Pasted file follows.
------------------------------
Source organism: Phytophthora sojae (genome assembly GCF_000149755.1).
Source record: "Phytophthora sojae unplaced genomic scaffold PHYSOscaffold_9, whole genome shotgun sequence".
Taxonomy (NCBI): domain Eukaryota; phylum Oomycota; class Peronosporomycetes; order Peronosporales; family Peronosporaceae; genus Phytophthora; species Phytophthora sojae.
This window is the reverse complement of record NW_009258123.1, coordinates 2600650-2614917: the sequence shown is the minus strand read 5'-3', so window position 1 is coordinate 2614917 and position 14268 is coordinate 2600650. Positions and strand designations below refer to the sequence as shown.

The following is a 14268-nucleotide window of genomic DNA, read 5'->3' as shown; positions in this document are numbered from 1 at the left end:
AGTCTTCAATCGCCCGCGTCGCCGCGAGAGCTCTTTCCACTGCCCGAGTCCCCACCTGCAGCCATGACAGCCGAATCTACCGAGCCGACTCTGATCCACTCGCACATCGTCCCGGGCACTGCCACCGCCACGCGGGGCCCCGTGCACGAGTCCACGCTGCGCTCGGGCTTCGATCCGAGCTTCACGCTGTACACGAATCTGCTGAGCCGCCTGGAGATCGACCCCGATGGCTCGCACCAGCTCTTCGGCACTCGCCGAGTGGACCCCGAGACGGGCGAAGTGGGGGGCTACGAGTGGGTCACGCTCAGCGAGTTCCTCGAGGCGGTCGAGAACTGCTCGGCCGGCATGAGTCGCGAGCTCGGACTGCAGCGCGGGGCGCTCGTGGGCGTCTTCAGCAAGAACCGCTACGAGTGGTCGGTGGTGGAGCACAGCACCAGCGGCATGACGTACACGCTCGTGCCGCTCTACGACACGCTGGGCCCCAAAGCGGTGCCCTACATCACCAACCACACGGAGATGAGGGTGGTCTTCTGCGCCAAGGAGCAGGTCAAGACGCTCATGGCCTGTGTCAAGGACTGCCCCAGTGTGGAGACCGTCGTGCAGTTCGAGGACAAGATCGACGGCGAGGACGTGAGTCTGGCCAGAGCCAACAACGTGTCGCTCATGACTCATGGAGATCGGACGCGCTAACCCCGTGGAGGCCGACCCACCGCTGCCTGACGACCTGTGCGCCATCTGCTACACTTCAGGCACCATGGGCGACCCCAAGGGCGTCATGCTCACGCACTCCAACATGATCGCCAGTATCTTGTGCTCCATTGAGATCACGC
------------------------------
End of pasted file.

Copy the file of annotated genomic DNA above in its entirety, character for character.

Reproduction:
Source organism: Phytophthora sojae (genome assembly GCF_000149755.1).
Source record: "Phytophthora sojae unplaced genomic scaffold PHYSOscaffold_9, whole genome shotgun sequence".
Taxonomy (NCBI): domain Eukaryota; phylum Oomycota; class Peronosporomycetes; order Peronosporales; family Peronosporaceae; genus Phytophthora; species Phytophthora sojae.
This window is the reverse complement of record NW_009258123.1, coordinates 2600650-2614917: the sequence shown is the minus strand read 5'-3', so window position 1 is coordinate 2614917 and position 14268 is coordinate 2600650. Positions and strand designations below refer to the sequence as shown.

The following is a 14268-nucleotide window of genomic DNA, read 5'->3' as shown; positions in this document are numbered from 1 at the left end:
AGTCTTCAATCGCCCGCGTCGCCGCGAGAGCTCTTTCCACTGCCCGAGTCCCCACCTGCAGCCATGACAGCCGAATCTACCGAGCCGACTCTGATCCACTCGCACATCGTCCCGGGCACTGCCACCGCCACGCGGGGCCCCGTGCACGAGTCCACGCTGCGCTCGGGCTTCGATCCGAGCTTCACGCTGTACACGAATCTGCTGAGCCGCCTGGAGATCGACCCCGATGGCTCGCACCAGCTCTTCGGCACTCGCCGAGTGGACCCCGAGACGGGCGAAGTGGGGGGCTACGAGTGGGTCACGCTCAGCGAGTTCCTCGAGGCGGTCGAGAACTGCTCGGCCGGCATGAGTCGCGAGCTCGGACTGCAGCGCGGGGCGCTCGTGGGCGTCTTCAGCAAGAACCGCTACGAGTGGTCGGTGGTGGAGCACAGCACCAGCGGCATGACGTACACGCTCGTGCCGCTCTACGACACGCTGGGCCCCAAAGCGGTGCCCTACATCACCAACCACACGGAGATGAGGGTGGTCTTCTGCGCCAAGGAGCAGGTCAAGACGCTCATGGCCTGTGTCAAGGACTGCCCCAGTGTGGAGACCGTCGTGCAGTTCGAGGACAAGATCGACGGCGAGGACGTGAGTCTGGCCAGAGCCAACAACGTGTCGCTCATGACTCATGGAGATCGGACGCGCTAACCCCGTGGAGGCCGACCCACCGCTGCCTGACGACCTGTGCGCCATCTGCTACACTTCAGGCACCATGGGCGACCCCAAGGGCGTCATGCTCACGCACTCCAACATGATCGCCAGTATCTTGTGCTCCATTGAGATCACGC